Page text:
- The Library will place on reserve one copy of copyrighted material unless multiple copies are purchased. The law allows only one copy for reserve without copyright clearance, but students may make a copy for their own individual use.
Clearance should be requested for copyrighted materials, including:
- Printed materials, music, pictures, graphs, drawings, charts, and maps;
- Audiotapes and cassettes, sound-tracks and off-air radio recordings;
- Videotapes, videocassettes, recordings of video broadcast programming, pictures and slides; and
- Computer programs, compact discs and other materials from developing technologies for which copyright may be obtained.
The Library has copies of a document on file in Purchasing Services which contains suggestions and procedures for faculty and staff who wish to write for copyright clearance.
Writing For Copyright Clearance
The copyright multiple copying guidelines on spontaneity, cumulative effect and prohibitions for classroom use and other guidelines encourage instructors to write for copyright clearance. One guideline suggests that the same item cannot be used from term to term without permission.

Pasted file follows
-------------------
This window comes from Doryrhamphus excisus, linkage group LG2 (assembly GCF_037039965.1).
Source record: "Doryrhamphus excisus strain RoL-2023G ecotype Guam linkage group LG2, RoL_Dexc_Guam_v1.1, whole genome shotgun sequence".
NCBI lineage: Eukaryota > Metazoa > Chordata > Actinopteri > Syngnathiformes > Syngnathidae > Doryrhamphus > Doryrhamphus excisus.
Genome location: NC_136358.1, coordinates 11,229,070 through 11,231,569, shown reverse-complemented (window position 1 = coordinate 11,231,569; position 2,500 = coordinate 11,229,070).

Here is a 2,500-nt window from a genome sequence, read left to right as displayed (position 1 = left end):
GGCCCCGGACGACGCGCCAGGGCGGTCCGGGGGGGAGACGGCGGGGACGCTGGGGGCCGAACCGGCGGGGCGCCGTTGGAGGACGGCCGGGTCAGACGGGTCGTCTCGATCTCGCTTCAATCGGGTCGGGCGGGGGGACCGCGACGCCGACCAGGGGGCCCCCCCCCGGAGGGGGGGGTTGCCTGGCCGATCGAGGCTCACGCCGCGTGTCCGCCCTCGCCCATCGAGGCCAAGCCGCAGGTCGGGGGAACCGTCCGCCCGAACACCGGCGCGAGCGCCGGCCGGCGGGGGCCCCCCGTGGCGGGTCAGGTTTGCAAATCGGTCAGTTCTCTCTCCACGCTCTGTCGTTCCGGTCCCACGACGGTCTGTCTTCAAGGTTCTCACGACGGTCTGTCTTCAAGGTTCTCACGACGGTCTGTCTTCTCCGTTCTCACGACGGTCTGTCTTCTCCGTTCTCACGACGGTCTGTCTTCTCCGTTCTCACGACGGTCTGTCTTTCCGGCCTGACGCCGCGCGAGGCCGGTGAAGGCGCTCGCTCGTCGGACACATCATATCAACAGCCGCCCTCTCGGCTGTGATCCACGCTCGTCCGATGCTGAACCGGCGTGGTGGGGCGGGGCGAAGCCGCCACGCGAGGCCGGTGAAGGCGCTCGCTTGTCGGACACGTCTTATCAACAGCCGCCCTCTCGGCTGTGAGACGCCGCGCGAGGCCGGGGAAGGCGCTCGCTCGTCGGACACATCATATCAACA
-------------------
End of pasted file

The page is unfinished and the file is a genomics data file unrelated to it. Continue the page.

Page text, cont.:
- Write for permission to copy or duplicate rather than using the telephone. You must have written documentation in your files. If permission is secured by telephone in emergencies, always request written permission and follow up with written correspondence to confirm the oral permission.
- Allow plenty of lead time for a copyright owner to process your request. Even if you plead the necessity for immediate permission because your course begins next week and the materials may not contain the authority to grant permission to reproduce, it may take time for the copyright owner to carefully check the exact material requested.
- Request to be informed of the names and addresses of the third parties who may have copyright control. This will enable you to contact the copyright holder(s). This often applies to audiovisual materials.
- It is not advisable to request blanket permission unless absolutely necessary. This type of request may require a licensing agreement and require fees and legal contracts. Be as specific as possible in your request.